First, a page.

How to Remove a Fiberglass Shower and Tub

While older bathtubs are made of heavy cast iron, the majority of modern preformed shower surrounds and bathtubs are made of lightweight fiberglass.

Remove Fixtures

Whether your old fiberglass shower or tub is worn and requires replacement, or you simply want a new look, follow these steps to remove your fiberglass shower or tub.

Shut off the water supply to the shower and tub area.

Remove any existing shower doors or shower curtain rods.

Remove the lower water fixtures. Usually the lower water fixtures are held in place with a few screws.

Grab the showerhead fixture near the wall and twist counterclockwise to remove.

Insert pliers into the drain and grab the crosspieces in the drain. Turn counterclockwise to loosen and remove the drain.

Remove the drain shoe under the drain by turning it counterclockwise. The drain shoe is a threaded pipe that connects the drain to the drainpipe in the floor.

Remove the Shower or Tub

Wear gloves and safety glasses to protect your hands and eyes from splintering fiberglass.

Scrape away as much caulking as possible where the tub or shower walls meet the walls and floor.

Examine the edges of the fiberglass shower walls. The edges are sometimes nailed to wall studs and covered with drywall. If this is the case, you must cut away the drywall from the edges before prying out the fiberglass surround.

Pry the tub and shower walls loose using a pry bar where the tub and shower walls meet the walls and floor.

Pull the tub and shower walls out of the tub area.

Pry and remove the shower pan, if necessary.

Things You Will Need

  • Work gloves
  • Safety glasses
  • Screwdriver
  • Pliers
  • Scraper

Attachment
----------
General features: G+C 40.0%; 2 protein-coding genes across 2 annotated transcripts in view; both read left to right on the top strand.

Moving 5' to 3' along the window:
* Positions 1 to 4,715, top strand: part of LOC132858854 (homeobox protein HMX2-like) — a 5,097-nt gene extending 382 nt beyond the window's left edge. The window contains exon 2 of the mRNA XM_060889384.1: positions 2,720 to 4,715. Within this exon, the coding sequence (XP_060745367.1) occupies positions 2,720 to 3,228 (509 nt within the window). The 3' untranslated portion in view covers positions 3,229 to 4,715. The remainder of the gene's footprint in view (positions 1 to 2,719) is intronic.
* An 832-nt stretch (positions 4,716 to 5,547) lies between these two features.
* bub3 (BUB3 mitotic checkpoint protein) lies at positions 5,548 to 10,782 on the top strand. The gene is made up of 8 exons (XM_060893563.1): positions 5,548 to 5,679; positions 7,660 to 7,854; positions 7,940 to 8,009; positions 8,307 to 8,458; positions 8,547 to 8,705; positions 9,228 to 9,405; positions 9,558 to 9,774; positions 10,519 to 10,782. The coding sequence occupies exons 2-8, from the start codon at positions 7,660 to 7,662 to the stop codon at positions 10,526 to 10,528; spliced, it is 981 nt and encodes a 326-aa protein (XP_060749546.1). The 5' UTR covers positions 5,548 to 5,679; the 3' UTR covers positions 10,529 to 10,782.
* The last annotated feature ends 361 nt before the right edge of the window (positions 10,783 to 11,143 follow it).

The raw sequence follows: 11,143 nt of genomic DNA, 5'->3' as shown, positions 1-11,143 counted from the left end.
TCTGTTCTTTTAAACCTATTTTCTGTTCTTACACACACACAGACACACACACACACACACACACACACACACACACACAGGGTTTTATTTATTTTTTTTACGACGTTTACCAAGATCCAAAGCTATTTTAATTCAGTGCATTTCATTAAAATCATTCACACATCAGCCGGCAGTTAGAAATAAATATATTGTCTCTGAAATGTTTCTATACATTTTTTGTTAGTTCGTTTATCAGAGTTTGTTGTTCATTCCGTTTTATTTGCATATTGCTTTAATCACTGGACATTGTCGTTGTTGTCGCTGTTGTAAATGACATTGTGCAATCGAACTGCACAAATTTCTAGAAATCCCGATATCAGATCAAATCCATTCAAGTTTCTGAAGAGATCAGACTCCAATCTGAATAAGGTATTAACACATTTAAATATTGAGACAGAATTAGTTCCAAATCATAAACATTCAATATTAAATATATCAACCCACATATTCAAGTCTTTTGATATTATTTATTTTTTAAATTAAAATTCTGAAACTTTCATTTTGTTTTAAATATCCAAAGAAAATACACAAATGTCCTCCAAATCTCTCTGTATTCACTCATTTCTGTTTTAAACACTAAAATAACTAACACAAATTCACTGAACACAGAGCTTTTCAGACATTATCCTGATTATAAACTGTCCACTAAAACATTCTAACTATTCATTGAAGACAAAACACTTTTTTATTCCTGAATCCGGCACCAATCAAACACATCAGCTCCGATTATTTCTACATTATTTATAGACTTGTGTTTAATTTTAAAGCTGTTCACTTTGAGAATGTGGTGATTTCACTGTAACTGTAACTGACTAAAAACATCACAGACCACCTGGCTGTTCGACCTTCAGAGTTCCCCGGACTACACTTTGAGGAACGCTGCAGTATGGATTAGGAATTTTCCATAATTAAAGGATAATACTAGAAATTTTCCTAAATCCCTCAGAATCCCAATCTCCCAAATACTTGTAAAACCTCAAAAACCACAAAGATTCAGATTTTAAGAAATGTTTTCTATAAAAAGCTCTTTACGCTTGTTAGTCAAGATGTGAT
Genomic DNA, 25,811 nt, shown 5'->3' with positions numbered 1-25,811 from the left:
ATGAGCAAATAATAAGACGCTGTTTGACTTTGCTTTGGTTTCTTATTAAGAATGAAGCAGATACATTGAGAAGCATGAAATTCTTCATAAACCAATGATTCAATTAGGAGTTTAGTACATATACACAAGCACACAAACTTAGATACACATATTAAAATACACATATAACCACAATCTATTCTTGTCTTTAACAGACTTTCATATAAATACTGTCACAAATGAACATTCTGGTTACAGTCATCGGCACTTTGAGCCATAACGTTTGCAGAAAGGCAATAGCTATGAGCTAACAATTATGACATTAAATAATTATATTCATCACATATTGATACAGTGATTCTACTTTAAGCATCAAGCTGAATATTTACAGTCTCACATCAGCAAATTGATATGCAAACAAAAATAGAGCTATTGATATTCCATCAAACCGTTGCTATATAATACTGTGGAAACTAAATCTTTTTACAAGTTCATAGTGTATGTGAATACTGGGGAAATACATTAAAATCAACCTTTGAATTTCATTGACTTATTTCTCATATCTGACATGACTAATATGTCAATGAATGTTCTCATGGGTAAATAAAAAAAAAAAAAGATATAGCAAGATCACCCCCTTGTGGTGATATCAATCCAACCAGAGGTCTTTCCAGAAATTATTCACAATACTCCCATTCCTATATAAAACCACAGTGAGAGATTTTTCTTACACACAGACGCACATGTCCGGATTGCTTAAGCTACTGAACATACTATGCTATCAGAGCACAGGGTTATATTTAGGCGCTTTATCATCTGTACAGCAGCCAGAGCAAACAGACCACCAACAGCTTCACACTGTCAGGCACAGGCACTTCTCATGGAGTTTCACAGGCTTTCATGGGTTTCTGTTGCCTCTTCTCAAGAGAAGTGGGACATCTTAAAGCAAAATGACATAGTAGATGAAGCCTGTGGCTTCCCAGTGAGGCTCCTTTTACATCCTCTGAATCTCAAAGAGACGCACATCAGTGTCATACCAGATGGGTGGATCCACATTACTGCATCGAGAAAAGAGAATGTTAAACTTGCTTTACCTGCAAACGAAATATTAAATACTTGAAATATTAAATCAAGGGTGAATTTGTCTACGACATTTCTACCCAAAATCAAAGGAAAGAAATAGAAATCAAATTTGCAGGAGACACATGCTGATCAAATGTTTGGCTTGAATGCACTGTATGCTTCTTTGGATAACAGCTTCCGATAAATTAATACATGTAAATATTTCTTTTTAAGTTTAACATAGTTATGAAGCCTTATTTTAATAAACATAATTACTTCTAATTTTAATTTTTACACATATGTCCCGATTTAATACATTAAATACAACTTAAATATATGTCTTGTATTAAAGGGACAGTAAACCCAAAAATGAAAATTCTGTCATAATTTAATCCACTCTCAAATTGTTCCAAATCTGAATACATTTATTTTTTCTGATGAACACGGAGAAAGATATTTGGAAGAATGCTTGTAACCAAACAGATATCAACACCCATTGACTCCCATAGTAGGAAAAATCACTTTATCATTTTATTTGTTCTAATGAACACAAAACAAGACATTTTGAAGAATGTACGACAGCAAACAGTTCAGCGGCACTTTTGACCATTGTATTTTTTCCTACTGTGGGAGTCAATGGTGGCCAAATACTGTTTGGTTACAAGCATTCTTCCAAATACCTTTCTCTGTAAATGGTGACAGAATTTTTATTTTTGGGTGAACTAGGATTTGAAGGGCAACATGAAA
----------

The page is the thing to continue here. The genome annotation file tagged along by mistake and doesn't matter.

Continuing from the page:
• Pry bar

Tips

  • If you are replacing the fiberglass shower or tub with another shower or tub of the same size, you can probably use the same fixtures and shower pan.
  • Each shower and tub configuration is slightly different. If you cannot figure out how to properly remove your shower and tub fixtures, you might want to consult a professional.
  • If the shower and tub do not pull out easily, you can cut them in pieces with a reciprocating saw. Be careful not to cut through electrical or plumbing in the wall, and wear a dust mask to prevent breathing in the cut fibers.

Warnings

  • Do not work with fiberglass without protecting your hands and eyes. Fiberglass can splinter, and the broken pieces are sharp.
  • Do not start this project before checking your local building codes for required permits.

About the Author

Based in the Midwest, Jennifer Painter has been writing professionally for over 10 years. Painter has held full-time positions in the business world writing technical manuals and training materials. In addition, Painter's freelance work has appeared on many prominent websites. She holds a Bachelor of Arts degree in English from Missouri State University.